Most national and local governments have current guidelines for travelers, including the necessity of wearing face shields and face masks, 14-day quarantine protocols, and itinerary disclosures. Check the government website of your intended destination and fulfill the entry requirements provided there.

During Your Trip

When you travel, make sure that you follow these guidelines:

  • Wear a face mask—and even a face shield—especially when going to public places.
  • Avoid crowded places and follow the social distancing rule.
  • Close contact with others must be avoided—at least 6 feet apart is the safe distance between you and another person.
  • Wash your hands regularly. Carry a bottle of hand sanitizer or alcohol with you. Use it after touching anything that is exposed to everyone else.
  • Avoid touching your face, especially your eyes, nose, and mouth.
  • Bring your own food—and do not eat in public places where people can suddenly cough, sneeze, or even speak near you.

Takeaway

Taking a trip during this pandemic can be extremely difficult and hazardous to your health. Staying safe must be your primary concern. Non-essential travel must be postponed because remaining indoors will ultimately keep you away from the rapid spread of COVID-19. However, if you need to travel, make sure that you strictly follow the guidelines mentioned above so that you do not contract the disease and infect others when you return home.

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Featured

The Best Travel Comfort Accessories for Long Flights

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When traveling, it is essential to bring these accessories that can provide added comfort so that you don’t reach your intended destination in a bad mood.

Travelling can be stressful. It can disrupt your sleeping patterns and cause jetlag. Hence, below are several items that can aid you as you travel overseas or overland.

Travel Pillows

Long-distance travel can result in aching muscles and a stiff neck. A soft travel pillow can help ease your muscles and prevent a stiff neck. You can even opt for pillows made with memory foam to complement your neck and shoulder muscles further, allowing you to sleep comfortably during a lengthy plane, bus, car, or train ride.

Electronic Device

Download several books or movies to keep you entertained during your trip. You can even include a digital game or two that can prevent you from being bored. Your favorite music playlist can also help.

Noise-Cancelling Headphones

To complement your device, be sure to carry with you a pair of effective noise-canceling headphones. By doing so, you get to eradicate extraneous sounds during your trip and, instead, keep yourself entertained with your chosen audiobook, movie, or music playlist.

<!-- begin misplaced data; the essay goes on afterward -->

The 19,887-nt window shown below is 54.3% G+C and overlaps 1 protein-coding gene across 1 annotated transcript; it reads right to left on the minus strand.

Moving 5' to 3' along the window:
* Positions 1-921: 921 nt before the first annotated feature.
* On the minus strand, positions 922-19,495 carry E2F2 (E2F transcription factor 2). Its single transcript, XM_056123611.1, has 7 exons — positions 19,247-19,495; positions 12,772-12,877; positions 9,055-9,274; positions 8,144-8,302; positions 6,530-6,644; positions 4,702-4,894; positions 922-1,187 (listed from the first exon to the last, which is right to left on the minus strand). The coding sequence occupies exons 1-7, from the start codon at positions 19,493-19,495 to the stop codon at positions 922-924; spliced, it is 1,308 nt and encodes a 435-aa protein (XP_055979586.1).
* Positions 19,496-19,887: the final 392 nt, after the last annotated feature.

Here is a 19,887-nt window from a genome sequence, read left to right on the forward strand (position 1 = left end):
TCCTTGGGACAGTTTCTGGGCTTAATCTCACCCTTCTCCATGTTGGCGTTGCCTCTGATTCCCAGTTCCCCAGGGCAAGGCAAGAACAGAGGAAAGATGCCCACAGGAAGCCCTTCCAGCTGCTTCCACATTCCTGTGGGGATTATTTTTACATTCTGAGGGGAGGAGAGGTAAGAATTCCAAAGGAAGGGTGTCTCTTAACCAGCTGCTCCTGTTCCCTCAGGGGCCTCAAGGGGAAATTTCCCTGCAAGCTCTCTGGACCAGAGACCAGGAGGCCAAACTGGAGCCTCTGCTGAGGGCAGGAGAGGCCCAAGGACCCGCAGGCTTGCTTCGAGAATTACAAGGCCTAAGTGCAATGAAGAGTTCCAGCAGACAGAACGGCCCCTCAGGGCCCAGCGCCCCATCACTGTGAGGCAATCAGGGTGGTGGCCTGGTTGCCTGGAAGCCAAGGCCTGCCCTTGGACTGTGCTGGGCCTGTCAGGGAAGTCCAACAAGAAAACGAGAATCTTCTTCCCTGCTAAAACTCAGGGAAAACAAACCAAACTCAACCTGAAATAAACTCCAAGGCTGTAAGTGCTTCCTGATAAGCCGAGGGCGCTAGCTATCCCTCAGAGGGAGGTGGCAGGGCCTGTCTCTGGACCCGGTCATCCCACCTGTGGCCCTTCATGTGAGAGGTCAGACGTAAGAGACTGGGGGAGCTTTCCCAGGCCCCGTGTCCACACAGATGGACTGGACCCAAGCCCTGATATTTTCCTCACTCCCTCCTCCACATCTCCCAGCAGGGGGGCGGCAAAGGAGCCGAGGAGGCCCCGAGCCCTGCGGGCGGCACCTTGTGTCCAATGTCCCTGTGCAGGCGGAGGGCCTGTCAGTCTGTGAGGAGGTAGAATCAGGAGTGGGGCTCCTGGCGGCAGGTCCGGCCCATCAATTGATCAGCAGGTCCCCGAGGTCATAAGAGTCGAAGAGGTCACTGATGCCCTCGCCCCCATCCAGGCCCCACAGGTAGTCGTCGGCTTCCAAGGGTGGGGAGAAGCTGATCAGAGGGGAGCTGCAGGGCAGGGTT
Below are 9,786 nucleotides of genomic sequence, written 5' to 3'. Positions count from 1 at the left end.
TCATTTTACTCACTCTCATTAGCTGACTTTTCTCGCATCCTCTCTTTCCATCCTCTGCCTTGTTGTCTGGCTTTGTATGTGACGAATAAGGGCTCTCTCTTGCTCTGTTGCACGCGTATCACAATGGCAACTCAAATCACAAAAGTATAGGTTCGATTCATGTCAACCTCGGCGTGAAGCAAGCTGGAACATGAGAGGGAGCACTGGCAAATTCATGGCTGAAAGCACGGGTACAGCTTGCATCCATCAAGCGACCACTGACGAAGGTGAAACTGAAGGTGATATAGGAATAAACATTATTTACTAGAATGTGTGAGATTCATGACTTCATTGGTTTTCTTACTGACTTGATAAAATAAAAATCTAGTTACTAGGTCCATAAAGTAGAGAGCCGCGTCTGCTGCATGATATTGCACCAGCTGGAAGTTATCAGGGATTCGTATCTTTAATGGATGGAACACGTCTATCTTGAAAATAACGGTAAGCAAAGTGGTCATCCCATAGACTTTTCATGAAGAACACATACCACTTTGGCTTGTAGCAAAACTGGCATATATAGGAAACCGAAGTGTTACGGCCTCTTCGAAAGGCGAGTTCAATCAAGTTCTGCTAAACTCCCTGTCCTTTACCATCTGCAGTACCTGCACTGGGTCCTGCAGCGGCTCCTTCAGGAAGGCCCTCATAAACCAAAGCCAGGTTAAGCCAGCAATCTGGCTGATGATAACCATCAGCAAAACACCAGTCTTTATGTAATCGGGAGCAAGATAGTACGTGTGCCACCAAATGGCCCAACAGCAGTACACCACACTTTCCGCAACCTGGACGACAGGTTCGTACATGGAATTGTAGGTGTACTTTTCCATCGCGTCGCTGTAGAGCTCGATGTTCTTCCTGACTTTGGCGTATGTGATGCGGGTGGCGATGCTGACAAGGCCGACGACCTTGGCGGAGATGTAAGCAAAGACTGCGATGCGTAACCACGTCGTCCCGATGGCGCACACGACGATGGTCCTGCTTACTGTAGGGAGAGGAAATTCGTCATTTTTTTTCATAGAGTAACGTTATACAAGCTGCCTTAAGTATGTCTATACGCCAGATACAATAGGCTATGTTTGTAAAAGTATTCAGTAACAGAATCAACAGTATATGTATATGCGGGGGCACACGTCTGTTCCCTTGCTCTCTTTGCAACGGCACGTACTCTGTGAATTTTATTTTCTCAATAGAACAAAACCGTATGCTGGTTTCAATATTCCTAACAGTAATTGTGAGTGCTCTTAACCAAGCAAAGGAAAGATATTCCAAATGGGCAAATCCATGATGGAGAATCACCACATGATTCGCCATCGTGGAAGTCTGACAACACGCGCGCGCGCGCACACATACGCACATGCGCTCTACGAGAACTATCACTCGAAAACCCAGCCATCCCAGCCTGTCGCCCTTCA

Earplugs

To help you sleep soundly, include a pair of earplugs, too. Sleeping during a long trip is difficult, especially when you have to make do with public transportation. A good pair of earplugs can keep the noise low so that you get your much-needed rest despite others’ presence on the trip.

Eye Masks

To keep out the light, bring with you an eye mask set. You can use them to keep out the sun or the general overhead light in a plane, bus, or train.

Compression Socks

Traveling for long distances restrains you from doing any physical activity like walking and standing. Include a pair of compression socks in your bag so that you can use them during your trip. They help maintain blood flow so that you don’t experience swollen feet or blood clots.

It is easy to misplace small items during a trip. Travel organizers and cases help systemize your belongings so that everything is accounted for—you get to remember where everything is placed and even eradicate the risk of spilled liquid (i.e., lotions, shampoo, and hair conditioner). You can even also separate clothes, shoes, and all other implements by using such travel organizers.

Medical and Personal Care Kits

Of course, it is always best to bring medical and personal kits. Over-the-counter drugs like pain relievers and antihistamines are essential inclusions. If you are suffering from a specific ailment like hypertension and heart disease, you should also include them in your kit. Sleep aids, like melatonin must be remembered, as well. You should also include a small bottle of shampoo, a toothpaste tube, a toothbrush, and a tiny bar of soap.

Food Packets

Finally, bring some food packets as well. It is always wise to include a pack or two of food and a bottle of water each time you travel. You can, of course, purchase food along the way. However, you never know when you suddenly get to feel hungry, and an emergency packet of food or a small bottle of water can surely save the day.